Fire Weather - Fire Danger

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Meteorological data is fundamental to predicting fire danger and fire behaviour on timescales from seasonal to very short range. Seasonal factors affect fuel moistures and fuel availability while the variability on the very shortest time and space scales can cause marked variations in fire behaviour over very short distances or time intervals. Accurate fire weather forecasts can make all the difference to a community’s safety and to the overall success and wellbeing of firefighters and fire authorities in preparing for adverse fire weather.

This Bushfire CRC project aimed to improve the operational utility of fire weather forecasts and outlooks, by providing better knowledge and understanding of wind, temperature and humidity structures and distributions, on the very short term (one to 12 hours), short to medium term, and seasonal time scales.

The outcomes provide a range of forecast products tailored to the fire weather forecaster and based on hourly mesoscale numerical weather-prediction model output. These are available to forecasters nationally. These have included gridded weather and soil indexes for better fire weather forecasting;  a better understanding of wind changes and links to “blow up” days; a better understanding of atmosphere stability impacts on fire behaviour with the Continuous Haines index; and breakthrough work on the nature of dry lightning.

A significant piece of research on climate change impacts on fire weather in south-east Australia for the Climate Institute has been extensively used in strategic planning and risk assessments by industry and governments.

The Bushfire CRC’s annual Bushfire Seasonal Outlook developed from this project. Each year before the northern and southern Australian fire seasons the Bushfire CRC brought together fire managers from all jurisdictions with Bureau of Meteorology scientists for a workshop.

The Queensland Fire and Rescue Service contributes considerable resources and importance to the workshop.  Fergus Adrian, the manager of planning and research in Rural Operations said climate and fuel data gathered for the workshop is used in pre-season readiness activities including the timing of community awareness programs, briefing government, other fire and support agencies and contracting firefighting aircraft. “Importantly, on both a state and national level it provides an opportunity for fire agencies to appreciate resource demands such as intra and interstate assistance and to identify potential safety issues over the duration of the fire season.” he said.

In 2010, for the first time, a similar workshop was held in New Zealand. The final agreed seasonal outlooks are communicated in a Fire Note format and used by fire managers to harness resources for the upcoming seasons.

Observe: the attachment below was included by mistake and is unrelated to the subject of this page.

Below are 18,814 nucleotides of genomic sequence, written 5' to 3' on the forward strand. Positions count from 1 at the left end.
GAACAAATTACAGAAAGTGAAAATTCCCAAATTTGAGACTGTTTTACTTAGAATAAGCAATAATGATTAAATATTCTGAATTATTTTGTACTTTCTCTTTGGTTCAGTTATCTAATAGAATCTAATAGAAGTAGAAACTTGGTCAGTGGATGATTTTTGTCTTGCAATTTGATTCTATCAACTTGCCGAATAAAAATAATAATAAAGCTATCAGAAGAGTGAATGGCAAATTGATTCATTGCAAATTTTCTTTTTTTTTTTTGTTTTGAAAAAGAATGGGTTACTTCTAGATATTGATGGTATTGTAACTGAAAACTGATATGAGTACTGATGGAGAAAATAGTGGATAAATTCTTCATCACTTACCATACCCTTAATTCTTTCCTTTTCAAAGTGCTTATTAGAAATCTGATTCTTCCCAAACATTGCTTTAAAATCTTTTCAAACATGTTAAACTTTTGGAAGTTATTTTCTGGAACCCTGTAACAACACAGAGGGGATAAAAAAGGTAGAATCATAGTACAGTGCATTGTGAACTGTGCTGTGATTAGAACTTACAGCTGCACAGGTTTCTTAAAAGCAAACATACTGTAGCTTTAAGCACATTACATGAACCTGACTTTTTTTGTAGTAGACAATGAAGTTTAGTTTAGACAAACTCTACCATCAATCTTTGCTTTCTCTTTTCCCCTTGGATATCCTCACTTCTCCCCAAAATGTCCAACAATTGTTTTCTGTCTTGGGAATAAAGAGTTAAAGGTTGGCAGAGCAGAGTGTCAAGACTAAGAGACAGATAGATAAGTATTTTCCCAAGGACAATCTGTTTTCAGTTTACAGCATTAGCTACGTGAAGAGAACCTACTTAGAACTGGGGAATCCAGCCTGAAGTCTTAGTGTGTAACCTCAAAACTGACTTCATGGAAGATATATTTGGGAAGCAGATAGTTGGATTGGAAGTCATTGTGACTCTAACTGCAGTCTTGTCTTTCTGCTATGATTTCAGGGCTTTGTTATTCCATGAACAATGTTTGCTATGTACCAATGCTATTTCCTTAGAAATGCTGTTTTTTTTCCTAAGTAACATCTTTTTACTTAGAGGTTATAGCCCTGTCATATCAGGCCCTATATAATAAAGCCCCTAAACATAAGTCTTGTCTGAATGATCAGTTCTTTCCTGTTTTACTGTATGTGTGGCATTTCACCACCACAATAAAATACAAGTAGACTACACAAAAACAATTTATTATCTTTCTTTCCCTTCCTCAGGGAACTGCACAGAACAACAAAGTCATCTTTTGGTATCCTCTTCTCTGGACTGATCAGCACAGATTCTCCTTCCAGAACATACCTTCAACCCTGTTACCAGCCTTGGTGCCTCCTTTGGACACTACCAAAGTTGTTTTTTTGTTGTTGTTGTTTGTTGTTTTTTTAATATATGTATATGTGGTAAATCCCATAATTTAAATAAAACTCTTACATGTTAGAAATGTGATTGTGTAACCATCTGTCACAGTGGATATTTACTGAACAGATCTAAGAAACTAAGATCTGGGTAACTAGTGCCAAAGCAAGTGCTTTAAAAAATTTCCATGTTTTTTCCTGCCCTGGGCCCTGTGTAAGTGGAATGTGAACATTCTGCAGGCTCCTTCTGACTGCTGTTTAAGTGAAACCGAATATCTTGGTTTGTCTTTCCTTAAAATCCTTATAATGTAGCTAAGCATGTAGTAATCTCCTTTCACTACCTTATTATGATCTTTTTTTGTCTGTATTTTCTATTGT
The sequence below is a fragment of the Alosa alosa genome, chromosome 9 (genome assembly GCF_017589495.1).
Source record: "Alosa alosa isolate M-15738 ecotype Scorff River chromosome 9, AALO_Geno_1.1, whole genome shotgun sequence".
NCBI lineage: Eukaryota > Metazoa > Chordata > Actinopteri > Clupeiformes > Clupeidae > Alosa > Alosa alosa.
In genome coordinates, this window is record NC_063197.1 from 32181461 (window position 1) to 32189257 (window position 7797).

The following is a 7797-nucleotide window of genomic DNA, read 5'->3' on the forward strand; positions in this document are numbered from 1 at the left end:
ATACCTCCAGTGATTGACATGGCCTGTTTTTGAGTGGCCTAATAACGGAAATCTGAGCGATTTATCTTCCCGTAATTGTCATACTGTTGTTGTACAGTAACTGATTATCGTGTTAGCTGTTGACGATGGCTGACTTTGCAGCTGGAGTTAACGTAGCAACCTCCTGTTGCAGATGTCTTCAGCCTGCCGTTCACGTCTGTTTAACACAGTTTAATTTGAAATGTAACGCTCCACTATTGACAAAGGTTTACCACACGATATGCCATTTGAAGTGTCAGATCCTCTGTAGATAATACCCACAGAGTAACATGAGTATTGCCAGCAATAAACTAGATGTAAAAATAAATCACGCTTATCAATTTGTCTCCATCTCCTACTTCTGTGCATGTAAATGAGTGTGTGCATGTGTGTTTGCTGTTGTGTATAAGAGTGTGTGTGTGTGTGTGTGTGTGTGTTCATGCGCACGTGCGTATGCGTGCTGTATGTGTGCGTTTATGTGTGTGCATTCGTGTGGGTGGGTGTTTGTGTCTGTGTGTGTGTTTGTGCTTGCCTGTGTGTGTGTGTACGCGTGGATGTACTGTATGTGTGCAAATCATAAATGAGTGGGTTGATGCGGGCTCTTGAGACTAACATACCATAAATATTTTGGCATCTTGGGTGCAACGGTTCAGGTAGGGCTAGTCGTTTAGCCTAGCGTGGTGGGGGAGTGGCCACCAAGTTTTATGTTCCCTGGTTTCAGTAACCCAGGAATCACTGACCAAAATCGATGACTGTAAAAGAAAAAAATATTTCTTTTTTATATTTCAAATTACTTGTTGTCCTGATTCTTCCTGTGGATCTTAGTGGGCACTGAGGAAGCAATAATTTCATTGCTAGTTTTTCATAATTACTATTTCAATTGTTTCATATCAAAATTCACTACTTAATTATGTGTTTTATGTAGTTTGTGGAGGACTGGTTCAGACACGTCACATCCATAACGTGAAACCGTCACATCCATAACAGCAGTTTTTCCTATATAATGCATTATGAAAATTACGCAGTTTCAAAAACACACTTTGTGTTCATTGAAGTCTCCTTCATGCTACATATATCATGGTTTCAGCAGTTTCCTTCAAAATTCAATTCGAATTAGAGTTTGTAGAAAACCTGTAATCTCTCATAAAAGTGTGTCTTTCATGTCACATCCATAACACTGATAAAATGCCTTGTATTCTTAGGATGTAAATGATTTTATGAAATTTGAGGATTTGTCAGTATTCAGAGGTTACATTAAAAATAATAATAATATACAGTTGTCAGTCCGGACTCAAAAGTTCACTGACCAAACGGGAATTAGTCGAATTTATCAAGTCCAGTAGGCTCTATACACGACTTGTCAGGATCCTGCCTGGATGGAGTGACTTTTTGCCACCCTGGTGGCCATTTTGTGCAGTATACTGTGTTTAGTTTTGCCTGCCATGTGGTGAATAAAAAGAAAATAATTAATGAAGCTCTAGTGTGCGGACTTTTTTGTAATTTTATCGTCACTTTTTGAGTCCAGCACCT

Related News

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Large areas of southern Australia, especially along the east and west coasts extending inland, face above normal fire potential for the 2013-2014 fire season, despite the extensive fires in some parts of the country over the last 12 months. View the full outlook in Fire Note 116.
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Large areas of northern Australia face the prospect of an above normal bushfire season this year, due to generally below average rainfall in the months leading up to the main fire season.
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The Northern Australia Seasonal Bushfire Assessment 2012 has been released as a Bushfire CRC Fire Note.
New Zealand bushfire forecast release for 2010-11
Across New Zealand, significant areas have above normal fire potential for the current season.
Seasonal bushfire outlook 2010
Across southern Australia, above-normal fire potential is expected over the remaining drought affected parts of the southeast, including much of Victoria, and west coast areas of South Australia, for summer 2010-11.
Columns of super-dry air that reach the earth’s surface from high altitudes could be responsible for extreme fire behaviour in some of the worst bushfires in Australia’s history.
Wind – the key factor for dangerous bushfire weather Wind speed plays a bigger role than temperature in creating dangerous conditions for bushfires, says Dr Andrew Dowdy a physicist from the Bureau of Meteorology.
Above normal fire potential is forecast across southern Australia over the coming summer months as a result of the lack of rainfall this year. The emergence of La Nina conditions at the start of the year delivered good rainfall in the northern parts of Australia but failed to deliver anything significant in the southern half.
Fire managers around Australia are increasingly arming themselves with a new research product as they provide advice to government and policy makers on the severity of upcoming bushfire seasons. The National Seasonal Bushfire Outlook Report, a new product of the Bushfire Cooperative Research Centre, has become an essential resource in the preparation for bushfire seasons.
Fire and land management agencies in south eastern Australia will be able to better plan for changes in the severity and timing of bushfire seasons following the release of research on possible climate change impacts.

Publications from this Project

Magazine Article

Conference Proceedings

T. Brown; G.A. Mills; T. Ghidey; H. Reinbold

Journal Article


K. Hennessey; C. Lucas; N. Nicholls; J. Bathols; R. Suppiah; J. Ricketts
C. Lucas; G.A. Mills; T. Brown

Conference Paper